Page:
January 8th, 2017
(written by lawrence krubner, however indented passages are often quotes). You can contact lawrence at: firstname.lastname@example.org
I think this is true of all the Star Wars movies, there is an avoidance of anything that resembles “science” or “technology” instead it’s all mysticism. It is a fantasy story that just happens to be set in space.
To explain: David Edelstein notes that the movie “it rehashes the plots of about a thousand World War II and/or Western films in which a brave squadron — a Magnificent Seven, a Dirty Dozen, a Force Five — prepares to sacrifice itself in the name of a greater cause.” That’s because the technology looks and acts like it’s from WWII. We see switches, cables, heavy doors, grenades, machine guns (“blasters”), a sword (wielded by a blind samuraiex-Jedi), and sniper rifles, but no radiation weapons or gamma ray bursters. Stormtroopers drive a truck, rather than enjoying, say, a zero-gravity trawler. Spaceships are there, but act entirely as fighter and bomber aircraft, or as naval warships. We never worry about the vast distances between stars, time dilation, the enabling technology, artificial gravity, or really anything at all about space travel.
Similarly, computers are basically typewriters and radio receivers. The movie’s main plot point, the Death Star plans which activate the first movie’s action, are essentially physical, not digital. They are stored as a physical object in a gigantic file system, then mostly passed from hand to hand. When they briefly act electronically, it’s as a radio transmission, often with specialized radio operators complete with giant headsets. There are very few mobile devices, and they don’t matter.
…Speaking of cyberpunk, in Rogue One there is no sign of the communications world after the internet. There aren’t any networks. Nobody hacks anything or checks anything online. Coding doesn’t appear to be a thing. There seem to be few networked sensors, as when attack after attack surprises enemies who only detect them visually (i.e., no radar, no distributed sensor arrays). Documents are unique, it seems, and hardly copied . This is true even of military documents – ironic, given that one of the key motivators for creating ARPANET was preserving those very things. Weirdly, communication satellites don’t seem to exist, or at least matter.
The movie is even more retro than this WWII level when it comes to media. There are no cameras or microphones. Nobody records, films, photographs, or surveils anyone else. When a hologram recording (in all ways a film strip) plays, nobody makes a copy. The one person who watched it simply remembers the gist, without bothering to shoot someone a copy or even write it down. In fact, there aren’t any media, either entertainment or news. You might expect a galaxy-spanning empire fighting an insurgency to have a serious propaganda effort under way. Instead it’s a semiliterate, nearly text-free realm.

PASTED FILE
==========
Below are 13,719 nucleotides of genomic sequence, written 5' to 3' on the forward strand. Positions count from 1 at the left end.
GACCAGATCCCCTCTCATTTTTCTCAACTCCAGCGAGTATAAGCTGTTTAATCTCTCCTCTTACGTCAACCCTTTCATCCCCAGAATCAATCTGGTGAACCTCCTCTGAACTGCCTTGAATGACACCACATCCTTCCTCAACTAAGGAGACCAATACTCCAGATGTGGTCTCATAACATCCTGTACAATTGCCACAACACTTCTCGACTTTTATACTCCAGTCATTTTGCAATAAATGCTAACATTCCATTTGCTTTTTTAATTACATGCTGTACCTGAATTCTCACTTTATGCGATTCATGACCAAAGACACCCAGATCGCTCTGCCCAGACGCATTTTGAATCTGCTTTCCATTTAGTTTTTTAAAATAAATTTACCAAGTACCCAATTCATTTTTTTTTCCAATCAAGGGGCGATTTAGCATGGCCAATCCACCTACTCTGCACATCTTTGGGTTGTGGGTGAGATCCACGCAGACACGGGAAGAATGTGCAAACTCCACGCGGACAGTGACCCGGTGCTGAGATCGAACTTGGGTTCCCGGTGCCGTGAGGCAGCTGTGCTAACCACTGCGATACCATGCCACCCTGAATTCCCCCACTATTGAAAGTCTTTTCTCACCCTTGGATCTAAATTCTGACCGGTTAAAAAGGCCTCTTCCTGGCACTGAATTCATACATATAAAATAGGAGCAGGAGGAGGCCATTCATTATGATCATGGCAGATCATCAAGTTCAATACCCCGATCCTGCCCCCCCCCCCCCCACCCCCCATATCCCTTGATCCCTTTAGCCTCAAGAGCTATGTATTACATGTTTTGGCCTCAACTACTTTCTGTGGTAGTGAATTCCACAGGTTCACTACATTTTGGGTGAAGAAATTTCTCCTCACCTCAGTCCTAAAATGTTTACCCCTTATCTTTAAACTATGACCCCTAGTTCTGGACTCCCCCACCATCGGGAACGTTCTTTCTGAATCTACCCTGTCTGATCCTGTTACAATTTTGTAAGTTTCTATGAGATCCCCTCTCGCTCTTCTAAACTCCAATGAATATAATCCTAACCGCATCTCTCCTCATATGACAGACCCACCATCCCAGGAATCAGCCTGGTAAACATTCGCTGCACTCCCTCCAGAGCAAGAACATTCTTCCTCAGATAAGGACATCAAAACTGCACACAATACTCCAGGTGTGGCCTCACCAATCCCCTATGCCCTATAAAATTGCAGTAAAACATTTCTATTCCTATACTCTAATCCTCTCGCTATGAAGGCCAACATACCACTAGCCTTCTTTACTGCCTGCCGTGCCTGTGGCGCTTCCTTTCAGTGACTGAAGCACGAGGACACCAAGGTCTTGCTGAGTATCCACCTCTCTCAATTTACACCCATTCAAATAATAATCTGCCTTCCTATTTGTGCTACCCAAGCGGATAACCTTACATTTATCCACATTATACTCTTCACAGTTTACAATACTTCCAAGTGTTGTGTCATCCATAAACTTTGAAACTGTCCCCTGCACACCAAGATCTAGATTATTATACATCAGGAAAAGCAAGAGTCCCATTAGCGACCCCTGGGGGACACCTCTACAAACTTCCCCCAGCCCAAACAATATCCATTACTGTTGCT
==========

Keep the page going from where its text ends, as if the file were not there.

Rogue One continues this, unsurprisingly, with some updates towards the nineteenth and twentieth centuries. There’s the empire, of course, with its Lucas-born mix of Nazis and Ming the Merciless. Under its sway we see criminals, religious fanatics, and leftover warrior knights (Jedis, the Star Wars’ version of our world’s Teutonic Order). Family relations are also from the early 20th century, a classic nuclear family (only one child) anchoring the protagonist. Her gender roles are partly retro, too, as her mother matters far less than her father, and she risks her life and mission to save a child from a firefight.
Advanced technology has not extended lifespans or eased health problems. There are no signs of genetic engineering, medicine beyond 1950 (other than whatever the heck was involved in the heroine’s mentor’s outfit), or starvation alleviated by improved nutrition or even replicators. Cities are medieval/modern colonial in overcrowding and poor conditions. It is as if technology has been abstracted away from social life, or is arrogated to a powerful elite who otherwise keeps the populace in relative degradation. Perhaps the galaxy is run by a group of historical reenactors who insist everyone join their hobby in a kind of vast dystopia.